- Questions about relative motion and frames of reference.
- Calculate (can also use graphical technique where you have good data and a graph) the average speeds from situations on the board.
- Form 3 person groups.
- Watch the following claims about the “Tumble Buggy.”
The Tumble Buggy 2017-2018 Summative assessment Science 7 Motion Frazier
(developed with help from 7th graders 2015-2016)
3 class meetings for gathering and analyzing data and writing
Final written report due at the beginning of the 13th of September (print paper copy and digital copy in digital science notebook)
Basic Problem: The toy car called a “Tumble Buggy” is sold as a constant velocity vehicle, meaning the speed is constant and the direction straight. Can this claim be supported? Students will determine the speed and direction (velocity) of the “Tumble Buggy” and figure out the extent to which the velocity is constant.
Groups of 3 work together to obtain data.
Individuals analyze the results write individual reports.
You will need to:
Develop methods for determining the speed of the tumble buggy and describing the direction.
Some things to keep in mind:
- Speed and time are related but they are not the same thing.
- You will need to develop a fair and consistent way to start the car and to time its motion.
- You will need to run trials in different directions to find out the extent to which the floor affects the results (floor may not be perfectly level).
- You will need to conduct a sufficient number of trials to establish how reliable and consistent the data are.
- You will need to decide what kind of average is best to use for the times of repeated trials: median or mean.
- You will need to try various distances to establish whether the speed is constant.
- You will need to measure distance and time carefully, accurately, consistently.
- What will you do if the buggy does not run perfectly straight? Why?
- You will need to graph the results (distance on the vertical axis and mean or median time from repeated trials on the horizontal axis).
- You will need to calculate average speeds (distance traveled / time elapsed). Which average speed will you report if the average speed of each trial varies?
- To what extent is the speed constant? If it is not constant, how much does it vary?
- To what extent does the car go straight? How much does it vary from straight? How will you describe the variation in direction?
- What variables affect the results? What variables do you control?
Communicate findings in a written form (using the following headings). Be generous in your writing. Be specific. Use examples to illustrate your points.
Title—What is the velocity of the Tumble Buggy? How constant is the speed and what is the value? How much does the Tumble Buggy deviate from a straight course?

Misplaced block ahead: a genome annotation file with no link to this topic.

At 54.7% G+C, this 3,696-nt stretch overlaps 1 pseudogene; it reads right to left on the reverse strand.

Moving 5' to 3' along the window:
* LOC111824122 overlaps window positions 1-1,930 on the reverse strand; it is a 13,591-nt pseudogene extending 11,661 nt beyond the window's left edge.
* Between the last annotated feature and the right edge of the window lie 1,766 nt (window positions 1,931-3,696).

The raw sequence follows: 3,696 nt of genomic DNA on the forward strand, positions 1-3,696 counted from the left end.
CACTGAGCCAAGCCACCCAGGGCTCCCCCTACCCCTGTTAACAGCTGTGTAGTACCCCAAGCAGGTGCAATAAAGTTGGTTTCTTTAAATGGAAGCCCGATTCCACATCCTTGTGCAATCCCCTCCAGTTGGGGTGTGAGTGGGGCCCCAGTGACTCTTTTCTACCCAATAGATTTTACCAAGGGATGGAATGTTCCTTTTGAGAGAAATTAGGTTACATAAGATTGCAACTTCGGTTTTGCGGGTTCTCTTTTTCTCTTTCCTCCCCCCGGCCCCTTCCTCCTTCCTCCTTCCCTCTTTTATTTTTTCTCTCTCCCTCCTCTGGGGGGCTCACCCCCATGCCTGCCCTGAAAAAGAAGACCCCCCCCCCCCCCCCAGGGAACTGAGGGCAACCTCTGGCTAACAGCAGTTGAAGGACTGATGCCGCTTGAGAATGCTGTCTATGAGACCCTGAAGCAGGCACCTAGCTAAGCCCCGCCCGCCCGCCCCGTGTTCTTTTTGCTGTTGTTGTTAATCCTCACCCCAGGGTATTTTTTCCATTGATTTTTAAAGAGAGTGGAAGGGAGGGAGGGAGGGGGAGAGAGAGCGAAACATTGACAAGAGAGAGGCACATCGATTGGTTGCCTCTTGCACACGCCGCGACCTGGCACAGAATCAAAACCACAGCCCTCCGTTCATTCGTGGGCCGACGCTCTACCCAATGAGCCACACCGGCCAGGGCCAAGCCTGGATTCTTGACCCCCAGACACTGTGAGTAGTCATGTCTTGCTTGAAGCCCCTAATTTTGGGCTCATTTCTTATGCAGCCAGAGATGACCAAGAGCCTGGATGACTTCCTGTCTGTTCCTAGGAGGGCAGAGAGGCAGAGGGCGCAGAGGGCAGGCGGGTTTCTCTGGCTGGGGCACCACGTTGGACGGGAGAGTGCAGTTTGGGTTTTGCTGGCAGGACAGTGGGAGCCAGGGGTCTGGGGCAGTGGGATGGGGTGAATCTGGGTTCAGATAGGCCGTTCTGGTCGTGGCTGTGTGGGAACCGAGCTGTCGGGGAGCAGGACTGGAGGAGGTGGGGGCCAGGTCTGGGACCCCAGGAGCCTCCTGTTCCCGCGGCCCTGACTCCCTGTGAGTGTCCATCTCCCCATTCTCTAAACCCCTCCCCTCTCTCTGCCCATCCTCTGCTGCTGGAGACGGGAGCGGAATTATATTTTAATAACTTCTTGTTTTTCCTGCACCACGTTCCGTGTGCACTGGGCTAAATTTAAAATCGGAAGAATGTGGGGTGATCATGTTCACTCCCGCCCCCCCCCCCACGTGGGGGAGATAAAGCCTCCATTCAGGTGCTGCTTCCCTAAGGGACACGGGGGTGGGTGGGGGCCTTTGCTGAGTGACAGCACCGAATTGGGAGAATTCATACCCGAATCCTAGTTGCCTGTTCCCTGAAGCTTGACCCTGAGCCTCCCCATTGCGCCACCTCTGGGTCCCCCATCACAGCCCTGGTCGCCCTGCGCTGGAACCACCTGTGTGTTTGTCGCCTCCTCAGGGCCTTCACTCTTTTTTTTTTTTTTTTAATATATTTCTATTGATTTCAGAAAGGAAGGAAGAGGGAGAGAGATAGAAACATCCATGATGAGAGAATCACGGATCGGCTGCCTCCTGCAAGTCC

- Background (What have you learned about motion before this assessment project? Describe experiences and new knowledge. Mention learning about how to measure motion, how to analyze data, how to write a scientific report.)
- Questions (expressed in a clear form)
- Expected answer (before doing the experiment) and reasons why expected
- Methods or Procedures (written in 1st/3rd person and past tense; not written as commands)
- How was data acquired
- How was data analyzed (graphs and calculations)
- Photos and diagrams can help explain what you did
- Table of results (organized and labeled)
- Appropriate, well-made graphs
- Well-organized anecdotal notes and descriptions
- Analysis or Interpretation
Relate findings to question. Use evidence to support claim of what speed of the Tumble Buggy is and whether speed is constant. Refer to scientific concepts relevant to the problem. Discuss the size of any variation in results and factors contributing to variation in results. Relate analysis of data to what you have mentioned learning in background.
- Conclusion Summary and New Questions
Summarize results and suggest new questions and propose new experiments to investigate the tumble buggy and its velocity (speed and direction), motion, and performance.
Meeting—Includes details of practice and reasoning. Makes accurate measurements. Constructs correct graphs and makes correct calculations (including units). Demonstrates understanding of techniques for acquiring and analyzing data relevant to motion. Demonstrates understanding of the concept of average speed.
Disciplinary Core Ideas
Forces and motion
Scale, Proportion, and Quantity
Stability and Change
Science and Engineering Practices
Asking questions and defining problems
Planning and Carrying out Investigations
Analyzing and Interpreting Data
Using mathematics and computational thinking
Constructing explanations and designing solutions
Engaging in argument from evidence
Obtaining, evaluating, and communicating information.